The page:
Friday, September 16, 2016

Hepatitis A virus: A new model system allows for basic research on the pathogenesis

Transmission electron micrograph of Hepatitis A virus. Credit: CDC/Betty Partin

New research helps to shed light on how Hepatitis A virus damages the liver cells. Using a mouse model system (which is a feat in of itself as this virus was previously found to only infect primates), the researchers were able to identify the mechanism that causes the damage. The virus induces the apoptosis pathway in the liver cells (this is often referred to as programmed cell death) as a result on an innate immune system response to infection. Apoptosis is a complex signaling pathway that is a safety system to limit the spread of infections and prevent unregulated cell growth (cancer). Wikipedia has a detailed article on apoptosis.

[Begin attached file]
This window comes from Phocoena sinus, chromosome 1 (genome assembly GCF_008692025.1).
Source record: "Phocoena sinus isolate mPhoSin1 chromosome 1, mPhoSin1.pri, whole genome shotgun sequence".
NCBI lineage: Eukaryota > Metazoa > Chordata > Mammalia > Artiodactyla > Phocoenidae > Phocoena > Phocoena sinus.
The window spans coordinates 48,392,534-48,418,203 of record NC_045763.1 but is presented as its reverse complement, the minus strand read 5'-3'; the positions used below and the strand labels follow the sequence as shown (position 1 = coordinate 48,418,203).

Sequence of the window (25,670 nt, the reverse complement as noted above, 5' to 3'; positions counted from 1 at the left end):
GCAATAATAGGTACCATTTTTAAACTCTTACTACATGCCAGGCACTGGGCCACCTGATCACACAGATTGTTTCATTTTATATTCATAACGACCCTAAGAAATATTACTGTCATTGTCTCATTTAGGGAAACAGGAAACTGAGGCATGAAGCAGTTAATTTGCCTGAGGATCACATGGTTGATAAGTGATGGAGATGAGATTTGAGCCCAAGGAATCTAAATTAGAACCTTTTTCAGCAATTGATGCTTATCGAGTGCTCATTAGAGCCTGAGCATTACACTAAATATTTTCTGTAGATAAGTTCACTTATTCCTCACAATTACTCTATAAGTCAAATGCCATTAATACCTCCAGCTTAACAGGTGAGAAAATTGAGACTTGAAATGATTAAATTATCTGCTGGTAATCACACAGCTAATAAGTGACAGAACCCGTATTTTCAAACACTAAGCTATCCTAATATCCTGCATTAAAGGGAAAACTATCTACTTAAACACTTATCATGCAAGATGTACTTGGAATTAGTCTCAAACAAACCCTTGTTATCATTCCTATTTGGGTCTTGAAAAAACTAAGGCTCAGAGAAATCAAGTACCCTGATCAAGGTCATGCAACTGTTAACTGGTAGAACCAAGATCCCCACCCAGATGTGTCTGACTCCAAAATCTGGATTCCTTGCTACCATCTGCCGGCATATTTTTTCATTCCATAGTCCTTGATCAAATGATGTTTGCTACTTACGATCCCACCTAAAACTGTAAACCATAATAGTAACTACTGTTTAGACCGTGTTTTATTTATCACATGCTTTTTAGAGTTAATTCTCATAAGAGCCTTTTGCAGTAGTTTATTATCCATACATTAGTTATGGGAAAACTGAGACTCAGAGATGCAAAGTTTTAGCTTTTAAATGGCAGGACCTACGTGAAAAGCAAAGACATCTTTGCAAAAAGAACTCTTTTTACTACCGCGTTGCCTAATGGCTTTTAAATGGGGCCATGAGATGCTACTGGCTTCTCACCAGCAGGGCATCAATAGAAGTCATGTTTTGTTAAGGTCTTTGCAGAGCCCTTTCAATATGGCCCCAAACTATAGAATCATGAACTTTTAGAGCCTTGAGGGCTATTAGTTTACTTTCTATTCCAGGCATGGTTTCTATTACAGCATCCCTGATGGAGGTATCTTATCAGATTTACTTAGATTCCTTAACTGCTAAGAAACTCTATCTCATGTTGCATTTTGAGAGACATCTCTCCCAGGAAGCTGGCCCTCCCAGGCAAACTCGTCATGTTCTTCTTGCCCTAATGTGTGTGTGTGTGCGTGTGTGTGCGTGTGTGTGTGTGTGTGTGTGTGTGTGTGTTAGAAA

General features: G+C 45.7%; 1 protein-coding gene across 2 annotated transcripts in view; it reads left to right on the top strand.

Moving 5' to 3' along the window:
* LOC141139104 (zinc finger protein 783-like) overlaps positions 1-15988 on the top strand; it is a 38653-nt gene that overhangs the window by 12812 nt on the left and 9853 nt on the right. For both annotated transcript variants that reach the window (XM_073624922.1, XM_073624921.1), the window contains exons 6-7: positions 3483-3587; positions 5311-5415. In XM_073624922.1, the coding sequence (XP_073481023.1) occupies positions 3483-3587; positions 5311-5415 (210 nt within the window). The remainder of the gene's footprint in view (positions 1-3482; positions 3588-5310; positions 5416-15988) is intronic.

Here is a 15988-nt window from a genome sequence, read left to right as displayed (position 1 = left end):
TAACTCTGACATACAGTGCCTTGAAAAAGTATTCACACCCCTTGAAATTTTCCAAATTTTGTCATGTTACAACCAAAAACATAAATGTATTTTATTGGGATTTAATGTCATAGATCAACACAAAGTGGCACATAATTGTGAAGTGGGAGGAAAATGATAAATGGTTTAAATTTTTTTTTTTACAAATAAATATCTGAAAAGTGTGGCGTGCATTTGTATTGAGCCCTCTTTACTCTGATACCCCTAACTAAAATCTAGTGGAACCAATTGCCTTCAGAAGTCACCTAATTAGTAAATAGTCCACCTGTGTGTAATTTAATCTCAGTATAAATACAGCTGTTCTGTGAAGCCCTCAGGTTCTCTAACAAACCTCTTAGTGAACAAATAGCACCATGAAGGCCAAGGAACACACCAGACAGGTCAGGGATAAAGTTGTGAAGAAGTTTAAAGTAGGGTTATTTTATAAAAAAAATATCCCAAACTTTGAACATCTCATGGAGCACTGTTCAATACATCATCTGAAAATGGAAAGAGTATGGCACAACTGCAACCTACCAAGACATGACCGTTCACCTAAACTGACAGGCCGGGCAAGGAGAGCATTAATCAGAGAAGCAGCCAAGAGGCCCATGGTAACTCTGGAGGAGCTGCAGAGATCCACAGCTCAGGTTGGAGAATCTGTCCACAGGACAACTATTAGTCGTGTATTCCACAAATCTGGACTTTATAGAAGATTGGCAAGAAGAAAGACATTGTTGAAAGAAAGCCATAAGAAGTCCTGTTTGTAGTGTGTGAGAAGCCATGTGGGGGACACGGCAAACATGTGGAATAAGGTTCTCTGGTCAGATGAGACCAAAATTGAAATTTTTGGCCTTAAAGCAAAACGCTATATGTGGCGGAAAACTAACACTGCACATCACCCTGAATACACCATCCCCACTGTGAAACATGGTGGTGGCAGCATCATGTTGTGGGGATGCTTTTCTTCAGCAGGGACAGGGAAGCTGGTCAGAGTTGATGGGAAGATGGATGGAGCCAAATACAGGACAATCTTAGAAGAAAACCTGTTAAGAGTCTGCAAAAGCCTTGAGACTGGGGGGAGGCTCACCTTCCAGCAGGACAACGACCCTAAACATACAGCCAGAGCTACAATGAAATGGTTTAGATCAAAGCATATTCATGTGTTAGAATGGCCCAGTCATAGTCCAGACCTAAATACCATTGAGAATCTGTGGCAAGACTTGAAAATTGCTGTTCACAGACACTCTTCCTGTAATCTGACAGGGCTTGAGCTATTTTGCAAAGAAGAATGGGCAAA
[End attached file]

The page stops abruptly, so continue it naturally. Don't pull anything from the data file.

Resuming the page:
An overview of signal transduction pathways for apoptosis. Credit: Wikipedia

Using the newly developed mouse model, researchers have already begun to unlock of of the mysteries of Hepatitis A virus with many more to come. But more importantly, the researchers were able to identify why mice are not a normal host for the virus (their interferon response overcomes the ability of the virus to infect them). Hopefully, this work will lead to new therapies to combat this important human pathogen.

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